Rabbi Janet Burden – 3 January 2020
In every person’s life, there are a number of clear, defining moments – moments when that realisation hits that nothing, nothing will ever be the same again. Sometimes these moments are intensely personal, known only to ourselves or to our immediate circle of family and friends. Others affect communities and even nations, occasionally even defining the character of an entire era.
The year 1968 was such a watershed moment for me. Here in Europe, there was the Prague spring and the student uprisings that inspired a general strike in France, electrifying youth around the world. In America, there were the Vietnam protests and the infamous Democratic Convention in Chicago. But more than anything else, 1968 was the year when some despaired, believing that the dream had died: Dr Martin Luther King Jr. and Robert Kennedy were assassinated.
It is easy to say in retrospect that the converse was true – that these events, while undeniably tragic, were what transformed King’s dream, in particular, into a reality. Enormous gains were subsequently made for American’s black community. Would anyone, back in 1968, have been able to guess that less than 40 years later, groups like the NAACP (National Association for the Advancement of Coloured People) would have become so obsolete that even their names sound quaint? And yet, the future was set in motion at one defining moment in history – the fateful year 1968. It’s an excellent example of the importance of perspective in assessing events.
I was thinking about defining moments when I came to look at our Torah portion for this week. It relates one of those watershed points, when the course of our story changed forever. This is the moment when our ancestor, Jacob, learns that Joseph is not dead but has survived and thrived in the land of Egypt.
Jacob’s emotion is obvious when he first learns that Joseph is still alive. Most translations say that his heart fainted at the news – but literally, the Hebrew reads more like “his heart stopped”. It is as if he cannot take in the news that his son has become vizier of all Egypt. He finally says, Rav od Yosef b’ni chai, elchah v’erenu b’terem amut. One could either translate this as, “It is enough that my son Joseph still lives, I will go and see him before I die,” or “It is [too] much [to take in] that my son Joseph still lives….” Jacob has to go to Egypt, or he will never believe the truth of what he has been told. Thus he agrees to go with all his family. The text is careful to tell us that no-one is left behind: all his sons and his grandsons and his daughters and his granddaughters climb onto wagons and go to join Joseph.
It is for the good of all the extended family that they should leave Canaan. The famine is still hard upon the land, and their – our – very survival depends on it. It is only because we know how the story unfolds that our hearts sink a little when reading these words. I suspect that this is why the Biblical writer includes in his narrative the vision containing God’s reassuring promises: promises for Jacob, and, I would argue, promises for us.
Jacob is, as always, caught up with his own concerns. In response to his anxiety, God tells him that his beloved Joseph shall be the one to close his eyes when his soul departs. I don’t think it’s being cynical to say that this is what most concerns him in this heavenly message – it is entirely in keeping with what we know of Jacob’s character. He has always shown more concern for himself, his own comfort and needs than in anything else. The man who bargained with God on the way to Padam Aram is still with us. Despite the blessings of a large family and considerable wealth, he still feels cheated. Perhaps this is because he has had to live many of his years without his favourite wife and her first-born son. Why else would he say to Pharaoh, “Few and evil have been the years of my life”? Even when he later describes the death of Rachel, he can’t help revealing this somewhat selfish aspect of his character. “Rachel died on me,” he says – as if she let him down by dying in childbirth.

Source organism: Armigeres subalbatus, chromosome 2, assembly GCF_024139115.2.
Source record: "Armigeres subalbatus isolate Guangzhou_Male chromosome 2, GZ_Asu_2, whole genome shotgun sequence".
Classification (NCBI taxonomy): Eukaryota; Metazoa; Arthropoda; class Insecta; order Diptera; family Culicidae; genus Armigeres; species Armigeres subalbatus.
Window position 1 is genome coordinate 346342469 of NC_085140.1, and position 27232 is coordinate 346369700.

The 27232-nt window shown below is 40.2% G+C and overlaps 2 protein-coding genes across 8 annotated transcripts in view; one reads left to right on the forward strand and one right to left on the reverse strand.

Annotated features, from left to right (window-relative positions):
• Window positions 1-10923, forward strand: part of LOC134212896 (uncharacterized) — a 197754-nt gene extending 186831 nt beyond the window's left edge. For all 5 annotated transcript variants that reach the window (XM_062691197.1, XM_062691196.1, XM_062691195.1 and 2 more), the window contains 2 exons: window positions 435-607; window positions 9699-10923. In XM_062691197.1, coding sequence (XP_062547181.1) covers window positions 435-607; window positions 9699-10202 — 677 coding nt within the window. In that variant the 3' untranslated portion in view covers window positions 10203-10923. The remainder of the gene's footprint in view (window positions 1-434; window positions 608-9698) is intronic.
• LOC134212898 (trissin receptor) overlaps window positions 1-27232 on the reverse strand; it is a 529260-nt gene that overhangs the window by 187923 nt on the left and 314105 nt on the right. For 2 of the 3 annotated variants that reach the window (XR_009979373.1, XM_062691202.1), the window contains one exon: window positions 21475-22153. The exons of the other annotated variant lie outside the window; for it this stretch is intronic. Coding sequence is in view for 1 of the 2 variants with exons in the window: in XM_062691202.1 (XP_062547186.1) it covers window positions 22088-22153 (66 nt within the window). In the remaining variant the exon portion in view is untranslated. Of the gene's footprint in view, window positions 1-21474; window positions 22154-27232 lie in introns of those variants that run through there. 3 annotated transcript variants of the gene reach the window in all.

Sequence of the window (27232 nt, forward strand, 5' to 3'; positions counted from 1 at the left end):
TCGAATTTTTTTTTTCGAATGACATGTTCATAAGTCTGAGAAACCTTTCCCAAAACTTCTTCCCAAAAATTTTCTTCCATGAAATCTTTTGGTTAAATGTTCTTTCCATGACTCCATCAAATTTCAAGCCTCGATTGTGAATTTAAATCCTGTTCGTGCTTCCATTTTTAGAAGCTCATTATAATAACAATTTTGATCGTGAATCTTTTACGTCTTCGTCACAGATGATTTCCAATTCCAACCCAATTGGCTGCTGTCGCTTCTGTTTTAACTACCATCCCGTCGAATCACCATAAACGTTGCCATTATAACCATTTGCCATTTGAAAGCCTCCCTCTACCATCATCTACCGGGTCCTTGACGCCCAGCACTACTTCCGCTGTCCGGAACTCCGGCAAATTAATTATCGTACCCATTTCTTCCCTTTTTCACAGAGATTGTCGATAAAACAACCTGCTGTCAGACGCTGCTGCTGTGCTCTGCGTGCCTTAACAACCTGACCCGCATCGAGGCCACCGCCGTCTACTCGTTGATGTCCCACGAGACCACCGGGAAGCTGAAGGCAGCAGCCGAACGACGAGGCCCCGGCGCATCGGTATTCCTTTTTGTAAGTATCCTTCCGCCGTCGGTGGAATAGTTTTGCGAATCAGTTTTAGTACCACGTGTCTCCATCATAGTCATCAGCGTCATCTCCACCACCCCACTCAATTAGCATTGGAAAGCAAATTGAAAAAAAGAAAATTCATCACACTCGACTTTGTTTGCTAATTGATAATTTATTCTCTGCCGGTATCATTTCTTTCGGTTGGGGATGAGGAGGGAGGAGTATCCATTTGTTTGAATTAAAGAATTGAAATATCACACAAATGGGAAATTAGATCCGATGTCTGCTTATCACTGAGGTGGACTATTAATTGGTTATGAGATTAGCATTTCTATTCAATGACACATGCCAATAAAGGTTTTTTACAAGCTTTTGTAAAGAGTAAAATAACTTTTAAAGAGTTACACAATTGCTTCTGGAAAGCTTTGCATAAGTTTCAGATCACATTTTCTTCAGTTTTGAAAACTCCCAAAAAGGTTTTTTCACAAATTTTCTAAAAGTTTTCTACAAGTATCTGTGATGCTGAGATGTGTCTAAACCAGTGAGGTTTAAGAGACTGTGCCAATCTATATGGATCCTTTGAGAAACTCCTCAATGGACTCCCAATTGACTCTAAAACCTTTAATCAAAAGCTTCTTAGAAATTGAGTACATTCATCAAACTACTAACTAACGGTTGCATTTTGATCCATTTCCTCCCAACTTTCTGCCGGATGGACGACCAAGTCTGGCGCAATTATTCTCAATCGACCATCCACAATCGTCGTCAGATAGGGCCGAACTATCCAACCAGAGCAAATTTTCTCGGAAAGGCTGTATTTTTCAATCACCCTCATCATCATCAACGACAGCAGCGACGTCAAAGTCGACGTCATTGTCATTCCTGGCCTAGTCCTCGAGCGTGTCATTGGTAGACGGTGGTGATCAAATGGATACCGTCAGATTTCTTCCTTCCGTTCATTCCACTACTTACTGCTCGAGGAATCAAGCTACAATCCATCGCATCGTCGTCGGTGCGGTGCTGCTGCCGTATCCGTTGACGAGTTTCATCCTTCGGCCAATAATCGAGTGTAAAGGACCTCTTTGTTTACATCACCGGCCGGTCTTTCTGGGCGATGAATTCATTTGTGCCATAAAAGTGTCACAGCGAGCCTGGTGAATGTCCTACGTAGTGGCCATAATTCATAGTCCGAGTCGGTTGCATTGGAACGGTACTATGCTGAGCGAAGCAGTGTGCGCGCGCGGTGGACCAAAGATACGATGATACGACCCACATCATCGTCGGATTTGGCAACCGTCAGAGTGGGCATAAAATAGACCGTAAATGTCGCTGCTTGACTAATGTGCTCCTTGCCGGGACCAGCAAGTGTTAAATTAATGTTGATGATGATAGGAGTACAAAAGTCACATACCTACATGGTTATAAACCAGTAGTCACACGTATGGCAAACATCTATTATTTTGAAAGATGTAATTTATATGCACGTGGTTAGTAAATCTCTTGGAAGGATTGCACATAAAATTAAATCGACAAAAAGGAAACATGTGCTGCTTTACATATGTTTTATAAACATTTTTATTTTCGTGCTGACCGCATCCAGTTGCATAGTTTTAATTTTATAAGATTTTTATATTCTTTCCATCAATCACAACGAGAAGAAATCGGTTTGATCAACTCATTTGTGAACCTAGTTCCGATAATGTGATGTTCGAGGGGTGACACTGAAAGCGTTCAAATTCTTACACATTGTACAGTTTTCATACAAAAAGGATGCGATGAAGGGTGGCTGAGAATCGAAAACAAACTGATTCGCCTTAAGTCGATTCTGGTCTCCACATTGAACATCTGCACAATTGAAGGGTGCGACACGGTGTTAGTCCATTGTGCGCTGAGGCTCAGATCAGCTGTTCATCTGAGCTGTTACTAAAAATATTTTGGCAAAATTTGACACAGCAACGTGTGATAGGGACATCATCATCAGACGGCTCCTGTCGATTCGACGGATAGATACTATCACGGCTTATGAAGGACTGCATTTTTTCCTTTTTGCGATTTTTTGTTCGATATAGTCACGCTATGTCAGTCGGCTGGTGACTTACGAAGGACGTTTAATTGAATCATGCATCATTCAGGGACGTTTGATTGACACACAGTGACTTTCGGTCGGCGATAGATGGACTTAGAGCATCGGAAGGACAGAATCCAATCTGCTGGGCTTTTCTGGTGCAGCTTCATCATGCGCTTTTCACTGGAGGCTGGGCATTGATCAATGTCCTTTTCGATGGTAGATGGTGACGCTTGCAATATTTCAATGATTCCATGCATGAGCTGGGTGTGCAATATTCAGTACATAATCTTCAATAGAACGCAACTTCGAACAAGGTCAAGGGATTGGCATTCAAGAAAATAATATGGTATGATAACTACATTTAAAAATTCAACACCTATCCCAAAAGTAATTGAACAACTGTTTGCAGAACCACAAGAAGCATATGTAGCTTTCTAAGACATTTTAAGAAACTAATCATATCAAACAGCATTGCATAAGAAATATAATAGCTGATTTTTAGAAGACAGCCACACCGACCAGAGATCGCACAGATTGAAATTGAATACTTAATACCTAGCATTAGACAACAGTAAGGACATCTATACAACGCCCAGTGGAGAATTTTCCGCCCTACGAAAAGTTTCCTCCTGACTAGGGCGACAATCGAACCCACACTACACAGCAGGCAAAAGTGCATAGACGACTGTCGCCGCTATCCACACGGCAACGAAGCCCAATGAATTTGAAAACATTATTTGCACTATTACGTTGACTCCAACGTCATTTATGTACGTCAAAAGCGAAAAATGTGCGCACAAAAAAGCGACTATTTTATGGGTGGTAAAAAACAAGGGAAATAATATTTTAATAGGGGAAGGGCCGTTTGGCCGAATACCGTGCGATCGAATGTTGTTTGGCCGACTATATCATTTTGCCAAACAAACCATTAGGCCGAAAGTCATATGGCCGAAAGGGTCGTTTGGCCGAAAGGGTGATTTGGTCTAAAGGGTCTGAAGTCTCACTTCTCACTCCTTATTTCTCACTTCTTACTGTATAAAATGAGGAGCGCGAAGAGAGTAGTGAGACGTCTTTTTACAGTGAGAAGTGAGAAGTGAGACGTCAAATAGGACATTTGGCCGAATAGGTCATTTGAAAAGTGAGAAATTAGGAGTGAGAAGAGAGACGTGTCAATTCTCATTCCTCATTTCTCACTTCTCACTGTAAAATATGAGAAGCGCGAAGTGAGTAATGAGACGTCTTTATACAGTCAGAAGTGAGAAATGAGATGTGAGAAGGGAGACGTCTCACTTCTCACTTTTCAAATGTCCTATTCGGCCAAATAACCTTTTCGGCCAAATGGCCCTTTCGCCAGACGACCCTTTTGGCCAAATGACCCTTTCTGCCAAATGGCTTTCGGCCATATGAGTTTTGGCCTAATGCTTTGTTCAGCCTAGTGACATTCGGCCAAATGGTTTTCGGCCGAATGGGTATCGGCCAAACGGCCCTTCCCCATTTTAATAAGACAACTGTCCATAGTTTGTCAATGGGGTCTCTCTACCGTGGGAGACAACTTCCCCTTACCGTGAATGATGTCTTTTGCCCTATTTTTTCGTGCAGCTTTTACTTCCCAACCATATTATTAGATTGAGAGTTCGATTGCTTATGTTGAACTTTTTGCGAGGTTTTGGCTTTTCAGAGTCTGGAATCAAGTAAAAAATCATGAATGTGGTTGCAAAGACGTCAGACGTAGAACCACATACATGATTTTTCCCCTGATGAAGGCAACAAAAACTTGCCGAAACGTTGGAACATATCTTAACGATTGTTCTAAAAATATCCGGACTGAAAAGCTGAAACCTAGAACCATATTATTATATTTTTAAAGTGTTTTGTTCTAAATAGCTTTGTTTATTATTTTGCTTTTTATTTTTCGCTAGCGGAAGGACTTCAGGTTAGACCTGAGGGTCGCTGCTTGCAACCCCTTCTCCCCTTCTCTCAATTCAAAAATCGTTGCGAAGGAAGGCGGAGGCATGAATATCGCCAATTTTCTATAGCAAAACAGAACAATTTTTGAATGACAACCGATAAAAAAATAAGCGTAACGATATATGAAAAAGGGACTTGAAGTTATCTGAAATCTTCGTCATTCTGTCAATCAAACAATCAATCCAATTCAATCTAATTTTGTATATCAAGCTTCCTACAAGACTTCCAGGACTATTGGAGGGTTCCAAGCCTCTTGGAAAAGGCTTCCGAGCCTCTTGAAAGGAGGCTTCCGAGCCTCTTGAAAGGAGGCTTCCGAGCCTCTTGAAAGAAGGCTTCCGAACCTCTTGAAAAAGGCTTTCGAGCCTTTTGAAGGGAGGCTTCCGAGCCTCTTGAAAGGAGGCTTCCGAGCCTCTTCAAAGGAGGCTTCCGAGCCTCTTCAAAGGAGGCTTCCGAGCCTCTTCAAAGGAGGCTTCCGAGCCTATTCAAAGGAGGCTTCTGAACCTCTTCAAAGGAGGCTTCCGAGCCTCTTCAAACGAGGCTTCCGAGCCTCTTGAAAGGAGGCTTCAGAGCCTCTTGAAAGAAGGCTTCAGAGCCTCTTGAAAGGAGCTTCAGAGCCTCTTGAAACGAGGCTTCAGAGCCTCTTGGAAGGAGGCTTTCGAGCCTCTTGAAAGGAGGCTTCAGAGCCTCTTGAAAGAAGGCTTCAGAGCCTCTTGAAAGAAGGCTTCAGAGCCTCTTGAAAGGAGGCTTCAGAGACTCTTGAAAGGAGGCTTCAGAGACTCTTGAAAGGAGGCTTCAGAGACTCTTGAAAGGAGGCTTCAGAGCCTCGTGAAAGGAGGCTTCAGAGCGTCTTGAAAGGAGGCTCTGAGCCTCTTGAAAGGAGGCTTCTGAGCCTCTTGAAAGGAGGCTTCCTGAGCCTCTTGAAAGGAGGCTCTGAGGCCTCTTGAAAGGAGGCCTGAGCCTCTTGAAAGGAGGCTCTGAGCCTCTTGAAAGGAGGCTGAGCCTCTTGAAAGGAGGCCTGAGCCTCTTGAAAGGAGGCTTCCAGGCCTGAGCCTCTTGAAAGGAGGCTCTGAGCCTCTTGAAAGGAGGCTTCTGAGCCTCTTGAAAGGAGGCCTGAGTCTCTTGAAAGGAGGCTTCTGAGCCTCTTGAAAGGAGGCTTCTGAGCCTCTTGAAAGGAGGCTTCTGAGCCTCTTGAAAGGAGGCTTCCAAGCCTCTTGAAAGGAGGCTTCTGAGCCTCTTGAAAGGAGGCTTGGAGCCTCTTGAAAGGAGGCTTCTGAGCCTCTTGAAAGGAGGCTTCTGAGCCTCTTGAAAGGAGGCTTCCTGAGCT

That is why I think most of the vision’s message is really intended for us, rather than a patriarch. We are reminded that it shall be in Egypt that Jacob’s descendents will become a great nation. That interjection of perspective relieves at least a bit of the tension our foreknowledge creates. We know, too, that it is not merely in numbers that Israel will become great. The collective experience of oppression and redemption will be what will forge our character as a people. Throughout our generations, it is what has caused the Jewish soul cry out against prejudice and hatred, against oppression and injustice. And to return for a moment to 1968 – it is what caused so many Jews to be involved in the civil rights struggle, and to see through the dream that might have died.
My point here is simple, really. Right now, we might be living through one of history’s defining moments. It is only in retrospect that anyone might realise the significance of events. There are many things that we know to be wrong in our world: global warming, economic oppression, social injustice. We don’t have that omniscient Biblical narrator to tell us that it’s all going to be all right. But what we do have is the story of our people, particularly the core narrative that we will begin reading in two weeks time: the story of the Exodus. If we allow ourselves to be inspired by it, perhaps when we reflect on our own lives, we will be able to identify the watershed moments of our own time – and be proud of the role we took in them.
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